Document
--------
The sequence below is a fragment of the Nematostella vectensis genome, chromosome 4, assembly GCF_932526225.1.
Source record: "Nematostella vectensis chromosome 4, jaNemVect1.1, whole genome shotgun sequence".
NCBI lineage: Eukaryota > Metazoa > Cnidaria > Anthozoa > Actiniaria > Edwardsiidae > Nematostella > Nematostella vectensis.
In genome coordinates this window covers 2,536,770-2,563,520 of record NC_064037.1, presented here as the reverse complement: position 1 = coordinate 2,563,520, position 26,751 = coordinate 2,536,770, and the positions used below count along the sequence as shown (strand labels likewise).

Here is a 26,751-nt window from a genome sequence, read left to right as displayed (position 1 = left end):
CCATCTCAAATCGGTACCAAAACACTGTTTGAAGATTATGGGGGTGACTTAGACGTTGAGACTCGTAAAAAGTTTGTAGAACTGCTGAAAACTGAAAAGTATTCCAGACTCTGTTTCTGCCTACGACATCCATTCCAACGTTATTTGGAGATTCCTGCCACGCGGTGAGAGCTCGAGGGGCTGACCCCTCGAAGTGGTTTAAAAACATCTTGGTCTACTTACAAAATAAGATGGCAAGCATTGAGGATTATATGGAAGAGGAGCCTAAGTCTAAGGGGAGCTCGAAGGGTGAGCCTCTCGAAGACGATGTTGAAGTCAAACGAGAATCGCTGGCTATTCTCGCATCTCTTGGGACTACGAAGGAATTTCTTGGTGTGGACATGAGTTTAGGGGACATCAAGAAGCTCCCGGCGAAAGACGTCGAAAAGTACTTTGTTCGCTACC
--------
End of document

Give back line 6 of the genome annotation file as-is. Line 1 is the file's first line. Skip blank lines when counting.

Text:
CCATCTCAAATCGGTACCAAAACACTGTTTGAAGATTATGGGGGTGACTTAGACGTTGAGACTCGTAAAAAGTTTGTAGAACTGCTGAAAACTGAAAAGTATTCCAGACTCTGTTTCTGCCTACGACATCCATTCCAACGTTATTTGGAGATTCCTGCCACGCGGTGAGAGCTCGAGGGGCTGACCCCTCGAAGTGGTTTAAAAACATCTTGGTCTACTTACAAAATAAGATGGCAAGCATTGAGGATTATATGGAAGAGGAGCCTAAGTCTAAGGGGAGCTCGAAGGGTGAGCCTCTCGAAGACGATGTTGAAGTCAAACGAGAATCGCTGGCTATTCTCGCATCTCTTGGGACTACGAAGGAATTTCTTGGTGTGGACATGAGTTTAGGGGACATCAAGAAGCTCCCGGCGAAAGACGTCGAAAAGTACTTTGTTCGCTACC